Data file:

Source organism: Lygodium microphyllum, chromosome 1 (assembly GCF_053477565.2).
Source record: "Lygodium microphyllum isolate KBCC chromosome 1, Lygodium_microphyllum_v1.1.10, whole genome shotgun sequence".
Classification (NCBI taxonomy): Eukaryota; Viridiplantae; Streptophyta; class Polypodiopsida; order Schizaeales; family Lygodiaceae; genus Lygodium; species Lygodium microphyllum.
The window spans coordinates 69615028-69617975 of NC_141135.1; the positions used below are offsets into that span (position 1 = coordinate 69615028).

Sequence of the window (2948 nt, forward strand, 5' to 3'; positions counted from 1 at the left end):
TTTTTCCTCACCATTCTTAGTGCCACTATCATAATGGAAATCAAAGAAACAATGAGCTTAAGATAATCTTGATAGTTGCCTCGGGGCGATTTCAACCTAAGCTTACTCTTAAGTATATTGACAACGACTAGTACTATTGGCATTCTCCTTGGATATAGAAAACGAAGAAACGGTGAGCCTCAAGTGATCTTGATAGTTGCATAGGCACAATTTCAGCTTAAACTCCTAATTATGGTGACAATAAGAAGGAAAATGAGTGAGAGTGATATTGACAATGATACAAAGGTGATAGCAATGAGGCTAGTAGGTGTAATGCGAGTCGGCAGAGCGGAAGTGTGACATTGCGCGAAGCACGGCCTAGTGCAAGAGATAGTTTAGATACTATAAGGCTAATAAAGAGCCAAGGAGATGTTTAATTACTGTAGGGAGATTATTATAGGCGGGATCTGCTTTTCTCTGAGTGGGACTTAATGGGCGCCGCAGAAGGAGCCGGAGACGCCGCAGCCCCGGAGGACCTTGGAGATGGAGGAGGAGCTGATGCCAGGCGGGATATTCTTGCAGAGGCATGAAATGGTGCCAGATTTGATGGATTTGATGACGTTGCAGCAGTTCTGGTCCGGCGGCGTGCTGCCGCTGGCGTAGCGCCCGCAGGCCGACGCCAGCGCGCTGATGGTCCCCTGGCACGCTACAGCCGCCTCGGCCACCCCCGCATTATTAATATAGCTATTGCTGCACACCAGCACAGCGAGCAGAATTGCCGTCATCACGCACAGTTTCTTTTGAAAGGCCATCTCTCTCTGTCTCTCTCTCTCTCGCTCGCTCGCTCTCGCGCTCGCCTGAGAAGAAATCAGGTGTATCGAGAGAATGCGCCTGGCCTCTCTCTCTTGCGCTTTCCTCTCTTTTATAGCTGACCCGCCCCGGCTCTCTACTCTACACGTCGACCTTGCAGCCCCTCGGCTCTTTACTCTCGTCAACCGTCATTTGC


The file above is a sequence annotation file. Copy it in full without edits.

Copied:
Source organism: Lygodium microphyllum, chromosome 1 (assembly GCF_053477565.2).
Source record: "Lygodium microphyllum isolate KBCC chromosome 1, Lygodium_microphyllum_v1.1.10, whole genome shotgun sequence".
Classification (NCBI taxonomy): Eukaryota; Viridiplantae; Streptophyta; class Polypodiopsida; order Schizaeales; family Lygodiaceae; genus Lygodium; species Lygodium microphyllum.
The window spans coordinates 69615028-69617975 of NC_141135.1; the positions used below are offsets into that span (position 1 = coordinate 69615028).

Sequence of the window (2948 nt, forward strand, 5' to 3'; positions counted from 1 at the left end):
TTTTTCCTCACCATTCTTAGTGCCACTATCATAATGGAAATCAAAGAAACAATGAGCTTAAGATAATCTTGATAGTTGCCTCGGGGCGATTTCAACCTAAGCTTACTCTTAAGTATATTGACAACGACTAGTACTATTGGCATTCTCCTTGGATATAGAAAACGAAGAAACGGTGAGCCTCAAGTGATCTTGATAGTTGCATAGGCACAATTTCAGCTTAAACTCCTAATTATGGTGACAATAAGAAGGAAAATGAGTGAGAGTGATATTGACAATGATACAAAGGTGATAGCAATGAGGCTAGTAGGTGTAATGCGAGTCGGCAGAGCGGAAGTGTGACATTGCGCGAAGCACGGCCTAGTGCAAGAGATAGTTTAGATACTATAAGGCTAATAAAGAGCCAAGGAGATGTTTAATTACTGTAGGGAGATTATTATAGGCGGGATCTGCTTTTCTCTGAGTGGGACTTAATGGGCGCCGCAGAAGGAGCCGGAGACGCCGCAGCCCCGGAGGACCTTGGAGATGGAGGAGGAGCTGATGCCAGGCGGGATATTCTTGCAGAGGCATGAAATGGTGCCAGATTTGATGGATTTGATGACGTTGCAGCAGTTCTGGTCCGGCGGCGTGCTGCCGCTGGCGTAGCGCCCGCAGGCCGACGCCAGCGCGCTGATGGTCCCCTGGCACGCTACAGCCGCCTCGGCCACCCCCGCATTATTAATATAGCTATTGCTGCACACCAGCACAGCGAGCAGAATTGCCGTCATCACGCACAGTTTCTTTTGAAAGGCCATCTCTCTCTGTCTCTCTCTCTCTCGCTCGCTCGCTCTCGCGCTCGCCTGAGAAGAAATCAGGTGTATCGAGAGAATGCGCCTGGCCTCTCTCTCTTGCGCTTTCCTCTCTTTTATAGCTGACCCGCCCCGGCTCTCTACTCTACACGTCGACCTTGCAGCCCCTCGGCTCTTTACTCTCGTCAACCGTCATTTGC